JOHANNESBURG, South Africa — A clash between several hundred orphans and two dozen police officers on the beach in Durban has reignited debate in South Africa about police violence, racism and the failure to investigate serious crimes.
Officials have launched an independent investigation into the incident involving 450 orphans from Soweto, a township outside Johannesburg, who were in Durban for a beach holiday Wednesday when four girls in their group allegedly were attacked by local men.
The group's supervisor said police ignored the girls' complaint of attempted rape, refused to arrest one of the alleged attackers, beat about 20 of the orphans and then tear-gassed the enraged crowd.
Ninety-five of the orphans were taken to a hospital for treatment for fainting and vomiting caused by the gas, said their supervisor, Jackey Maarohanye. She said she filed an assault charge after being kicked in the stomach by police.
Concern about South Africa's post-apartheid police culture has grown in recent years with numerous incidents reported in which police allegedly beat and harassed immigrants from other parts of Africa, fired rubber bullets at people demonstrating peacefully against the government's AIDS policies, and ignored complaints about the abuse or abduction of children.
Supt. Alex Wright, spokesman for the Durban police, said Friday that the charges had been referred to the Independent Complaints Directorate, which was set up in 1997 to investigate allegations of police torture and brutality.
In addition, he said, the officers involved who are found to have broken police regulations could face internal disciplinary proceedings.
Wright said police were awaiting paperwork on the charges and were unable to comment further.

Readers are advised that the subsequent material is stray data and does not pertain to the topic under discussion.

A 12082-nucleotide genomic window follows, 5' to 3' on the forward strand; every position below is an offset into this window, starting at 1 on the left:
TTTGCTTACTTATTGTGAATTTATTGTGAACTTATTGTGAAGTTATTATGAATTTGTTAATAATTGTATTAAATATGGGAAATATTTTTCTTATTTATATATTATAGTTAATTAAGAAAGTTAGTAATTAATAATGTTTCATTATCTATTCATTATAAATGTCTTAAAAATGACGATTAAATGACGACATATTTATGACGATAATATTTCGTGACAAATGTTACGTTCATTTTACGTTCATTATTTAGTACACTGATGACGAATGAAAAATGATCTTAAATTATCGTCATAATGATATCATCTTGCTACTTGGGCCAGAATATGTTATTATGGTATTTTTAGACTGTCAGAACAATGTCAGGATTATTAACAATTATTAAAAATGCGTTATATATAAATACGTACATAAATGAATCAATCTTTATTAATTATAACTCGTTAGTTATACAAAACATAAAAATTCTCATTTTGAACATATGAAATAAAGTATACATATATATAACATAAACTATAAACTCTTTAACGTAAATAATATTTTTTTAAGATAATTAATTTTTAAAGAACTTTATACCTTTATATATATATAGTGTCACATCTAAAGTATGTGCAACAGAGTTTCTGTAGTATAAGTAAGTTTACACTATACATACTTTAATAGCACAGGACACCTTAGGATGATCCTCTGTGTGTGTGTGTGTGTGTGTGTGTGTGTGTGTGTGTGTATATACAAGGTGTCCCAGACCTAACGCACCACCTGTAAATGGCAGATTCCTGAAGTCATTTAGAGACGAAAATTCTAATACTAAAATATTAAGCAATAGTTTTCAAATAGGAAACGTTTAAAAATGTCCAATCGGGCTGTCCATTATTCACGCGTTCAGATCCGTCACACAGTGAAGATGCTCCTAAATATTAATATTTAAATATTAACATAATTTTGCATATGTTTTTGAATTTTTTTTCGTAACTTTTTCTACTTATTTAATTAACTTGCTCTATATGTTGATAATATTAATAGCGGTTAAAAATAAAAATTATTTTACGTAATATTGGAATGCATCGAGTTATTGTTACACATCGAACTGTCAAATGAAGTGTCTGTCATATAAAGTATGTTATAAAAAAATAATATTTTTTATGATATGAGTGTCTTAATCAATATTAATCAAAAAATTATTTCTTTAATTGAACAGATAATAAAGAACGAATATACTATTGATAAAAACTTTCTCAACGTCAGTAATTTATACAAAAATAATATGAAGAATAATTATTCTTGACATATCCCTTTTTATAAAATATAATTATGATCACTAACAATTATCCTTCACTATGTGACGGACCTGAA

In a phone interview Friday, Maarohanye said that when her group approached the police, the officers indicated they were not interested in pursuing the matter because the orphans spoke Sesotho, a language common in the central region where Soweto is located, instead of Zulu, which is dominant in the Durban area.
The case might have gone unnoticed but for Maarohanye's connections. She called Zanele Mbeki, the wife of South African President Thabo Mbeki, and obtained the cellphone numbers of Durban political leaders, who intervened in the case.
The orphans, ranging in age from 8 to 18, are from the Ithuteng Trust in Soweto, a charity organization that houses and educates them, helping them develop life skills. The trust recently received almost $1 million in sponsorship from Oprah Winfrey's charity organization, Oprah's Angel Network.
During the outing, which was sponsored by the U.S. National Basketball Assn., four girls ages 14 to 16 went to a public restroom, where they were accosted by four youths wielding knives, Maarohanye said. The men threatened to take them into the city of Durban and rape them, the girls said.
"When they realized the situation was bad, they started fighting back," Maarohanye said. "This is what I have trained them to do at school."
She said one girl was badly stabbed in the shoulder and others were lightly wounded.
As Maarohanye ran to ask police to call an ambulance for the seriously injured girl, more than half of the 450 students started chasing the suspects and eventually caught one, dragging him to a small police station at the beach.
Police at that point started spraying children with tear gas and beating them, Maarohanye alleged.
"They said, 'Who the hell do they think they are, being Sesotho speakers and trying to apprehend a Zulu-speaking person?' " she said. "I said, 'That is not what is important here. What is important is that the boy has stabbed one of my girls and they were actually trying to rape the four girls.'
"One of the police said to me, 'Well, rape is not important in South Africa. If they were raped, so what?' "
She alleged that the police then hit some children and banged the heads of some as young as 9 against a wall.
"I'm still trembling. I'm trembling from a great disbelief. For it was like I'm not in my own country, I'm in a different country. And I don't understand after 11 years of democracy that we had to go through this."